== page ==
By Harry McCracken | Wednesday, July 21, 2010 at 2:39 am
It’s always nice when a survey shows a clear consensus–hey, it sure makes things easier if you’re trying to draw conclusions about the results. But the survey we conducted on the controversy over the iPhone 4’s reception and Apple’s response to it defies easy analysis.
The results to nearly every question we asked are a split decision. We heard from lots of happy iPhone 4 owners, and lots of unhappy iPhone 4 owners. People who think Apple’s handling the situation well, and people who found last Friday’s press conference profoundly unsatisfying. If you think this whole affair represents a catastrophe for Apple, you may be surprised by the percentage of respondents who say it’s no big deal. Then again, if you believe it’s a non-issue, you may be surprised by the percentage who are still bothered by it all.
Here’s a telling snapshot of the survey’s conflicted results: About two-thirds of respondents who have iPhone 4s say they’ve noticed the grip of death themselves…and about two-thirds say they have no plans to return their phones. In other words, the majority seems to be saying that the problem is real, but outweighed by everything that’s right about this phone.
Almost five hundred people participated in this survey over the past two days, eighty-two percent of who live in the US. Two-thirds have already bought iPhones–a handful of who have already returned their phones–and ninety percent either watched Apple’s Webcast of its press conference or followed liveblogs and other reports closely.
The standard disclaimers apply: The results you’re about to read represent unnormalized data from a pool of respondents whose opinions don’t necessarily map to those of iPhone owners and iPhone watchers at large. As usual, I still find what you had to say interesting…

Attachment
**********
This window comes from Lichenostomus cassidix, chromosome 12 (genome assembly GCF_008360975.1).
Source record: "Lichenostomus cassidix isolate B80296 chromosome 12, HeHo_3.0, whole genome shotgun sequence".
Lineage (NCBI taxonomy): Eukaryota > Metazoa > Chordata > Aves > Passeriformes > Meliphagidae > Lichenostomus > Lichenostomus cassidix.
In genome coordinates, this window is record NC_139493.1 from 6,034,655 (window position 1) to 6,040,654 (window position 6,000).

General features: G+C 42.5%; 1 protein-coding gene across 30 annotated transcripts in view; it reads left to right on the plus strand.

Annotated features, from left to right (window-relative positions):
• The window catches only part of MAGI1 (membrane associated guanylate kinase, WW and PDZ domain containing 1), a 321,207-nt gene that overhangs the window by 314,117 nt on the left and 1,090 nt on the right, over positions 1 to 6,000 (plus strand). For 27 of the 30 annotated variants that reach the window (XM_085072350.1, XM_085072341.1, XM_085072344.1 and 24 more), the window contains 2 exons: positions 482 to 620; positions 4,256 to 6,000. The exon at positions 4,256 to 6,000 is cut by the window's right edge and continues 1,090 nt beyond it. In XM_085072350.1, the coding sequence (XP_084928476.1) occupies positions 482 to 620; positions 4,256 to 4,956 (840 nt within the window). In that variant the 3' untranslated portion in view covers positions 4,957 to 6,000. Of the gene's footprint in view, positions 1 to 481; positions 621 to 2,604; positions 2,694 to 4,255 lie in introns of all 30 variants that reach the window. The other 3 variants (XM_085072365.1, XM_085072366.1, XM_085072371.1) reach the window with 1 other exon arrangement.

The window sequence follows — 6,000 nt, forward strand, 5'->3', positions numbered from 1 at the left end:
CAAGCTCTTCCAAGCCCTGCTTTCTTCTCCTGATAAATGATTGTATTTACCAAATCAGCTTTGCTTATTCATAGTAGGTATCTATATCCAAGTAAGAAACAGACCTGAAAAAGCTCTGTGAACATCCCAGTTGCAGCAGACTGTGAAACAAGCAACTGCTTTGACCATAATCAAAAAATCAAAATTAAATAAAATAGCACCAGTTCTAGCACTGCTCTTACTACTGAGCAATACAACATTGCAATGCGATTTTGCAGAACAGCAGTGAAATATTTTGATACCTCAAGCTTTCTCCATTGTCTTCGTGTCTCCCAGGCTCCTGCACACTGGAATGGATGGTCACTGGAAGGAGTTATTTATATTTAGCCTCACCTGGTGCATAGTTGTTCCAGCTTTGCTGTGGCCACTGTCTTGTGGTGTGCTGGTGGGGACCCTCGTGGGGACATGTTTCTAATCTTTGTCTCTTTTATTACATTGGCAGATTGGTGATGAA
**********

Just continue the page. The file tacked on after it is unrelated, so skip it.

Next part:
Do Apple customers think that Steve Jobs and company are infallible? Not in this case, at least: Only nineteen percent of the respondents who watched or read about last Friday’s press conference told us they had no concerns about the iPhone 4 heading into the conference. The rest were at least somewhat concerned. Steve Jobs’ reality-distortion field was apparently operating at less than full power–just seventeen percent say that the conference was completely satisfying. Another 29 percent say they’re at least somewhat mollified. And a third found the conference completely unsatisfying.
Jobs devoted much of the event to going over the results of tests Apple had performed showing other makers’ smartphones suffering from reduced reception when the phones were gripped.Twenty-nine percent of respondents find these results compelling, and just over half think they were worthy of consideration. Which left slightly under half who aren’t buying it.
About two-thirds of respondents think Apple’s decision to dole out bumpers and cases for free is at least somewhat acceptable; a third say it doesn’t cut it.
At Friday’s press conference, Steve Jobs told a bunch of representatives of the media that the media had exaggerated the seriousness of any iPhone 4 issues. Fifty-five percent of respondents agree with Steve. Thirty-eight percent say the press wasn’t blowing things out of proportion, and the rest aren’t sure.
First the good news: 43 percent of respondents say they’ve had no significant problems with their new iPhones. Among those that have had issues, most said that they’d encountered glitches with all three widely-reported problem areas: voice reception, data reception, and the proximity sensor.
I doubt if there’s a sentient iPhone 4 owner who hasn’t conducted his or her own field tests by clutching the phone in the “grip of death” to see if doing so does indeed kill reception. About two-thirds of respondents say they’ve seen trouble first hand; a third report no problems.
Apple’s official stance is that lower left-hand corner aside, the iPhone 4’s wraparound antenna improves reception. A little over a third of respondents seem to agree, and a little over a third are unimpressed. Most of the rest say there’s no noticable difference. (These results don’t differ much if you restrict respondents to only those who were upgrading from an earlier iPhone rather than a non-Apple handset.)